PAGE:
WASHINGTON STATE COURT OF APPEALS, DIVISION I
BRIEF WRITING -- BEST PRACTICES
BE BRIEF. There is no correlation between length and likelihood of success. Typically, the shorter briefs that get right to the point are better organized and more likely to inspire careful reading.
- USE YOUR TABLE OF CONTENTS AS AN OUTLINE OF THE ARGUMENT. The court should be able to read this outline to understand what the case is about and to see how you want us to decide each issue that is being raised.
- DISCUSS FACTS AND PROCEDURE IN CONNECTION WITH EACH ISSUE. We have noticed a trend toward briefs that begin with a summary of "procedural facts" followed by a lengthy statement of "substantive facts". This formulaic approach is not required by RAP 10.3(a)(4), which merely says that a brief should include a "fair statement of the facts and procedure relevant to the issues presented for review." Often it is preferable to begin with an overview summarizing the proceeding below and explaining each party's theory of the case. The statement of facts and procedure relevant to an issue can then be set forth just before the argument pertaining to that issue. This court generally does not like to be introduced to the case through a recitation of the trial testimony.
- EXPLAIN WHY THE TRIAL COURT RULED AS IT DID. When challenging a trial court ruling it is best to acknowledge the trial court's reasons for ruling that way. When we read an appellant's presentation that seems one-sided, our tendency is to put that brief down and move quickly to the respondent's brief in hopes of getting a clearer picture of what happened below.
- BE SPECIFIC ABOUT RELIEF. Both sides should tell us what they think ought to happen next if we decide to reverse on one or more issues. Will a remand be necessary? Will further fact-finding be necessary? Will the trial court need specific instructions?
- DESCRIBE THE KEY CASES. When you rely on a case, do not just state the holding; briefly describe the case in an accurate and fair manner.
- TONE IS IMPORTANT. Acid comments diminish whatever rational power your argument has.
- EDIT. Feel free to throw away your first drafts. If you have not learned to rewrite, work with an editor. Take a writing course. Read books about good writing. We particularly recommend Strunk and White, Bryan Garner, and William Zinsser.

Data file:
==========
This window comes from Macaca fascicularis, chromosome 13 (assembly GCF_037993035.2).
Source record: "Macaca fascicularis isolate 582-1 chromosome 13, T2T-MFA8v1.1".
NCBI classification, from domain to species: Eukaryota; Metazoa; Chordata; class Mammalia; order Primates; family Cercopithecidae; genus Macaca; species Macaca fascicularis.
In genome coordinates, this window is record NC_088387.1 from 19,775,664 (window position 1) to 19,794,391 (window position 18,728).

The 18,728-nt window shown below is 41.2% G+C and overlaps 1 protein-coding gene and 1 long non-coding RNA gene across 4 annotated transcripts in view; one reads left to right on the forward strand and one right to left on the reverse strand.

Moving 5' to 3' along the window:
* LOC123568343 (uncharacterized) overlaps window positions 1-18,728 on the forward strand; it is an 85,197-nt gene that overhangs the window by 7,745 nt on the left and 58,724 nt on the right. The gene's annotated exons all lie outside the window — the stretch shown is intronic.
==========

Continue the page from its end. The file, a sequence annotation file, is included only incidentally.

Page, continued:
- STAY WELL UNDER THE PAGE LIMIT. Do not use footnotes and other devices to squeeze more words onto each page. The resulting print is hard to read, and it is doubly annoying when we realize the writer is trying to evade the 50-page limitation. If you really want the court to read something, don’t put it in a footnote.
- MISCELLANEOUS ADVICE.
- Don't put names of people in capital letters.
- Don't use roman numerals to number the counts in your complaint or for any other reason.
- Avoid "creative" ways of referring to the record; generally RP___ and CP ___ work well.
- Include some type of short summary or introduction. It's very annoying to be 10 pages into a brief and find oneself saying, "What is this case about?"
- Avoid referring to the parties as plaintiff/defendant or appellant/respondent. Use parties' names.
- Do not ignore an issue or argument raised by the opponent. If it's meritless, just tell us why in few words.
- Do not ignore pertinent case law!!!
- Do not set out boilerplate law that is not directly relevant to the issues on appeal.
- Be sure your citations to the record are accurate and not misleading. For example, in a criminal case, when discussing the sufficiency of the evidence, do not cite to testimony elicited during a pretrial suppression hearing. Similarly, when discussing a suppression issue, do not cite to testimony elicited at trial. If there is a distinction worth noting, say so, but don't simply cite to the record as if it supports your argument.
- Designate exhibits that will be helpful to the court in resolving an issue. For example, if the drawing used by a witness and admitted as an exhibit is the clearest way to show the layout of a house, designate the drawing.
- Make assignments of error as specific as possible (without including too much argument). For example,
Common: "The trial court erred in granting summary judgment."
Better: "The trial court erred in granting summary judgment dismissing Smith's complaint for breach of contract."
Better yet: "The trial court erred in granting summary judgment dismissing Mary's complaint for breach of contract as barred by the statute of limitations."
- It is helpful to include statements such as "This case involves an issue of first impression: . . ." (assuming, of course, that it's true!)
- It is sometimes helpful to include a footnote describing the length of the pertinent record, particularly if the record is very long, or if the record is very long but only a small part of the record is pertinent.